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ORIGINAL RESEARCH
published: 01 April 2021
doi: 10.3389/fpsyg.2021.651398
Frontiers in Psychology | www.frontiersin.org 1 April 2021 | Volume 12 | Article 651398
Edited by:
Monica Cortinas,
Public University of Navarre, Spain
Reviewed by:
Monica Gomez-Suárez,
Autonomous University of
Madrid, Spain
Marta Arce Urriza,
Public University of Navarre, Spain
*Correspondence:
Ángel F. Villarejo-Ramos
curro@us.es
Specialty section:
This article was submitted to
Organizational Psychology,
a section of the journal
Frontiers in Psychology
Received: 09 January 2021
Accepted: 05 March 2021
Published: 01 April 2021
Citation:
Villarejo-Ramos ÁF,
Cabrera-Sánchez J-P, Lara-Rubio J
and Liébana-Cabanillas F (2021)
Predicting Big Data Adoption in
Companies With an Explanatory and
Predictive Model.
Front. Psychol. 12:651398.
doi: 10.3389/fpsyg.2021.651398
Predicting Big Data Adoption in
Companies With an Explanatory and
Predictive Model
Ángel F. Villarejo-Ramos1
*, Juan-Pedro Cabrera-Sánchez1
, Juan Lara-Rubio2
and
Francisco Liébana-Cabanillas3
1
Department of Business Administration and Marketing, Universidad de Sevilla, Sevilla, Spain, 2
Department of Financial
Economic and Accounting, Universidad de Granada, Granada, Spain, 3
Department of Marketing and Market Research,
Universidad de Granada, Granada, Spain
The purpose of this paper is to identify the factors that affect the intention to use Big
Data Applications in companies. Research into Big Data usage intention and adoption is
scarce and much less from the perspective of the use of these techniques in companies.
That is why this research focuses on analyzing the adoption of Big Data Applications by
companies. Further to a review of the literature, it is proposed to use a UTAUT model as
a starting model with the update and incorporation of other variables such as resistance
to use and perceived risk, and then to perform a neural network to predict this adoption.
With respect to this non-parametric technique, we found that the multilayer perceptron
model (MLP) for the use of Big Data Applications in companies obtains higher AUC
values, and a better confusion matrix. This paper is a pioneering study using this hybrid
methodology on the intention to use Big Data Applications. The result of this research
has important implications for the theory and practice of adopting Big Data Applications.
Keywords: big data, adoption, intention to use, neural networks, predictive model
INTRODUCTION
We have been hearing the term Big Data and its benefits for some time now (McAfee and
Brynjolfsson, 2012), but it is not so clear what this term means or what it encompasses. It is widely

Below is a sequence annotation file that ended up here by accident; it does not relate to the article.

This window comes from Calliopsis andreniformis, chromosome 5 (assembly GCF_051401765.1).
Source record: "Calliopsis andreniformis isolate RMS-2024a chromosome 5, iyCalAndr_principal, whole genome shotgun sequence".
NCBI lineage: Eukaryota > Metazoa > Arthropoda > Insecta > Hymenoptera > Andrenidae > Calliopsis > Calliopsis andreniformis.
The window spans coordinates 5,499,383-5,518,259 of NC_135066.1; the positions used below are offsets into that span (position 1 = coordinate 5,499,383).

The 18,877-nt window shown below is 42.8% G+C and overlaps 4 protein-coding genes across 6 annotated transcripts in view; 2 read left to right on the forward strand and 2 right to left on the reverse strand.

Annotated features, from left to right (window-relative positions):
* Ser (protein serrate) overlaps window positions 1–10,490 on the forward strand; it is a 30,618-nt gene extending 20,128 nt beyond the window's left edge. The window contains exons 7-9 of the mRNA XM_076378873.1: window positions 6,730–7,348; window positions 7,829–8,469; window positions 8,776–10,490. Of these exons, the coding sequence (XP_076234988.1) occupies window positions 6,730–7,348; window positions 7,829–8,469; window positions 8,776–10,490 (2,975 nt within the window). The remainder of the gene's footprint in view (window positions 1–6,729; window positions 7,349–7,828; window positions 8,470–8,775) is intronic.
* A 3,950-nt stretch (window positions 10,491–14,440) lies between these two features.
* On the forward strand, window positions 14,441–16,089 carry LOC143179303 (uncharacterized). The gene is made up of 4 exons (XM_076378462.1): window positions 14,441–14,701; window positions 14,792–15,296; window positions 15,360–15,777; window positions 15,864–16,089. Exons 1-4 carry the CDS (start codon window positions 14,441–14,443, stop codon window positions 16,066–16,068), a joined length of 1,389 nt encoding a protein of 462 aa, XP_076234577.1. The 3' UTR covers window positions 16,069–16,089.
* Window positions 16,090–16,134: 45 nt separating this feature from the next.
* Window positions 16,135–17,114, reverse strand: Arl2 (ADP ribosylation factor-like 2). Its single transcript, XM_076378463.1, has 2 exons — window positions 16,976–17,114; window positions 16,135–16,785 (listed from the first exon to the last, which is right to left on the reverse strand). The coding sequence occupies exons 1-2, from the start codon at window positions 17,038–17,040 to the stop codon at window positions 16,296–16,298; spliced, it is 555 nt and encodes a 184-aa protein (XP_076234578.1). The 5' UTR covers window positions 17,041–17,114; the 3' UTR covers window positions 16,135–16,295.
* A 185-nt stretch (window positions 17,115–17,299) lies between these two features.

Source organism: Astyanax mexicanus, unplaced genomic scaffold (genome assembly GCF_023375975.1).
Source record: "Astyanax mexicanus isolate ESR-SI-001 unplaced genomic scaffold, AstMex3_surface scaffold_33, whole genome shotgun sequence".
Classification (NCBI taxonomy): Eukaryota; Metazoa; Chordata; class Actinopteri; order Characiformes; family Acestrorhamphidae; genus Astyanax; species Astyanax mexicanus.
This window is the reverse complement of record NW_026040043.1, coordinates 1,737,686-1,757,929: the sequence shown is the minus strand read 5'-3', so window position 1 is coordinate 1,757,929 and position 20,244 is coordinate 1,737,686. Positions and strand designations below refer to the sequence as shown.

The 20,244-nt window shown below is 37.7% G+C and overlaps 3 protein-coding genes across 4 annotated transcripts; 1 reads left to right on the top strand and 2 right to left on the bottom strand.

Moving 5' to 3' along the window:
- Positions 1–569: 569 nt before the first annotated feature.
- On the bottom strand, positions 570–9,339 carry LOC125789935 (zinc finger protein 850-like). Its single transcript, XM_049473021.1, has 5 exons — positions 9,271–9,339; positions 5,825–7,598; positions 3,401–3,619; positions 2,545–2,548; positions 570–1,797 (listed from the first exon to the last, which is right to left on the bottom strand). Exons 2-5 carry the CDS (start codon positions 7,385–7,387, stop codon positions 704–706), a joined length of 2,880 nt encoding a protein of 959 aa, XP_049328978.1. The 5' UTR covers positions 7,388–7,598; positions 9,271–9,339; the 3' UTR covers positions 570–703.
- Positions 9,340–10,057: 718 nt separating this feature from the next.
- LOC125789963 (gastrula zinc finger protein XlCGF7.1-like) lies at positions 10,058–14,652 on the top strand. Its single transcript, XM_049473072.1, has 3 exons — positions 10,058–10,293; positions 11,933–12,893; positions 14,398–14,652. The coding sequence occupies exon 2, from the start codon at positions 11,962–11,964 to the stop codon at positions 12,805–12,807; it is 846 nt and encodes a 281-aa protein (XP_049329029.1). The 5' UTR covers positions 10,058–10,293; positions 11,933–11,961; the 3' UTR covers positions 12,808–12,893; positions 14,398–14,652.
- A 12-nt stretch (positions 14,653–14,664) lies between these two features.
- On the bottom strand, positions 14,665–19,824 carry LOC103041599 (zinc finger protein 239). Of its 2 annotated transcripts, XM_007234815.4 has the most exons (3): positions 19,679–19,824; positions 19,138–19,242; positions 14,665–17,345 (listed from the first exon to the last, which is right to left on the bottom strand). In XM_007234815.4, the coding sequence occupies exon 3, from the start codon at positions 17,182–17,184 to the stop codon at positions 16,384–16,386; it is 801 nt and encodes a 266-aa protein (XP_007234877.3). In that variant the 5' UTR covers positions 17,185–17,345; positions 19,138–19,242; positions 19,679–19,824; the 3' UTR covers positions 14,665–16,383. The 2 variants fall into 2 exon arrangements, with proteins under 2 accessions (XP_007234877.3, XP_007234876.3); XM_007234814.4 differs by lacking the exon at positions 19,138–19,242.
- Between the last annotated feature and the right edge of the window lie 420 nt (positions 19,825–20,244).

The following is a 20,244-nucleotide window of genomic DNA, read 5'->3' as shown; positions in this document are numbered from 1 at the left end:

used in the field of engineering but with scarce literature on its application to business management
(Verma et al., 2018), let alone from a marketing point of view.
In fact, Big Data can be grouped in two large subdivisions (Agrawal et al., 2011), one related to
the generation, capture and recording of data, more related to the engineering field, and another
one related to the processing and analysis of such data, which we will call Big Data Analytics (BDA).
The benefits, applications and uses that this technology can bring to companies are numerous
(Wedel and Kannan, 2016; Watson, 2019), especially when it comes to making data-based decisions
(McAfee and Brynjolfsson, 2012). Adopting Big Data techniques even improves users’ perception
of the benefits this technology can offer them (Verma et al., 2018), helping companies to innovate
(Wright et al., 2019).
This adoption process is widely studied in different sectors such as healthcare (Chen et al., 2020),
industrial (McMahon et al., 2020), or tourism (Yadegaridehkordi et al., 2020) although all of them
refer to generic Big Data techniques while there is little literature on the adoption process of Big
Data Analytics (Maroufkhani et al., 2020) as can be seen check from the appropriate literature
review (Inamdar et al., 2020).
Villarejo-Ramos et al. Predicting Big Data Adoption in Companies
BDA may optimize many processes and improve production.
Yet the real difference is in the way we process and use
information for marketing management, as we will be able
to improve our decision-making by enabling companies
to make data-based decisions (Fan et al., 2015). Firstly,
studying how to select the appropriate data sources for
each marketing objective. Secondly, analyzing how to select
and use the appropriate data analysis methods. Thirdly,
asking how to integrate different data sources to study
complex marketing problems. Fourthly, investigating how
to deal with the heterogeneity of the sources. Fifthly,
examining how to balance investments between different
marketing intelligence techniques; and finally, implementing
improvements as new, Big Data- associated technologies
are developed.
In addition to all these improvements, it turns out that all the
software necessary for the use and exploitation of BDA is free
code, so the license prices are not an obstacle to implementing
them in any type of company.
However, to implement or integrate Big Data in today’s
companies, a series of barriers must be overcome, such as lack
of knowledge, fear of technology, resistance to change, distrust,
etc. besides the limitations of the technology itself, as pointed out
by Yaqoob et al. (2016).
In this paper, we aim to obtain data on the factors that affect
the adoption and use of this new technology in companies, as well
as to understand the possible problems for its implementation, so
that we can give relevant recommendations to the professionals